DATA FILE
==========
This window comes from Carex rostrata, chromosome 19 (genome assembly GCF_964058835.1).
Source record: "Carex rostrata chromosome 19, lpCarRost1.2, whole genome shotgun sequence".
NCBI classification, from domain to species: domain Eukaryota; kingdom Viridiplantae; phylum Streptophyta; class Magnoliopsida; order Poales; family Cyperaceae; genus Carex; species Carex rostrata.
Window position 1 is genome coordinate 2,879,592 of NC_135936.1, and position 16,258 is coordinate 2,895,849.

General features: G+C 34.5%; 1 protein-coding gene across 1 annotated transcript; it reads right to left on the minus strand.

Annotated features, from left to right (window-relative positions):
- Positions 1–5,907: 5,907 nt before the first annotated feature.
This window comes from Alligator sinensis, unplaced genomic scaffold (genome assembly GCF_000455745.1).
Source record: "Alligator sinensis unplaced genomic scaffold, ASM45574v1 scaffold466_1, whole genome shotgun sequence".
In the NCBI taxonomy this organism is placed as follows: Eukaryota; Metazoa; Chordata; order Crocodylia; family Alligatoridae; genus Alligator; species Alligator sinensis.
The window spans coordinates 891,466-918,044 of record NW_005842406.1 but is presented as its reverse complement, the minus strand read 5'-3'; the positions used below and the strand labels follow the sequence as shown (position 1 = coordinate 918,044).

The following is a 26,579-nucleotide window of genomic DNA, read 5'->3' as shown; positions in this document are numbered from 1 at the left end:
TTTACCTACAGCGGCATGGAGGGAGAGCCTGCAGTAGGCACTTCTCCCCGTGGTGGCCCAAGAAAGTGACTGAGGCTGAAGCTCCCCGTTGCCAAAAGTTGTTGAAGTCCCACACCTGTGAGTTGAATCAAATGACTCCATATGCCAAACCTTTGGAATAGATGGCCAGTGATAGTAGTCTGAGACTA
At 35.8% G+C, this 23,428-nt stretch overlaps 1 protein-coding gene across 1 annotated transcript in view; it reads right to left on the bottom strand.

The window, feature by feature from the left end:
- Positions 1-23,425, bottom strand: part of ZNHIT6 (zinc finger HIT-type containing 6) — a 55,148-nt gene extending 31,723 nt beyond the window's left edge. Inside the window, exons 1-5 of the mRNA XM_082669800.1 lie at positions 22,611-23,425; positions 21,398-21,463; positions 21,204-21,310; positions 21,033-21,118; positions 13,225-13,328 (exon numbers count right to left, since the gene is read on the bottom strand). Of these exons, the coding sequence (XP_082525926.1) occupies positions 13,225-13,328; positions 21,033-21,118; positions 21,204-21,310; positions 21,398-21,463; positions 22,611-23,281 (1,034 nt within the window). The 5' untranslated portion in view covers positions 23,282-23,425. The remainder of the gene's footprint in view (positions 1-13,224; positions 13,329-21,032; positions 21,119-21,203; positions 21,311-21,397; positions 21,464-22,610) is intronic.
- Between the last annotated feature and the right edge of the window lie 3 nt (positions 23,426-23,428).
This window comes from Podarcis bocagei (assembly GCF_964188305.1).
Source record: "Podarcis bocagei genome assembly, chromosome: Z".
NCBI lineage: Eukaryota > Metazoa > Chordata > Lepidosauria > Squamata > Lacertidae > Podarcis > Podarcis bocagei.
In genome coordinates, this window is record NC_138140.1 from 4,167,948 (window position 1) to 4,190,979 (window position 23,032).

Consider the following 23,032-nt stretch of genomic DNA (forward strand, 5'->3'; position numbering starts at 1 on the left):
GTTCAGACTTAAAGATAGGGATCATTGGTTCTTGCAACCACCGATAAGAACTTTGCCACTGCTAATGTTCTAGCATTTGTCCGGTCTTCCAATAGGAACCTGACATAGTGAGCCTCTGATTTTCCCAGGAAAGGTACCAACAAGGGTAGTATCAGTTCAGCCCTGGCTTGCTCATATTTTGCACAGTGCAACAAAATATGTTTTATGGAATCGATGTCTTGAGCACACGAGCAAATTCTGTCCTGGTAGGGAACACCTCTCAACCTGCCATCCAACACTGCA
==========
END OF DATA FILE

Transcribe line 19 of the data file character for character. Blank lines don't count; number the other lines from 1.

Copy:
Source record: "Podarcis bocagei genome assembly, chromosome: Z".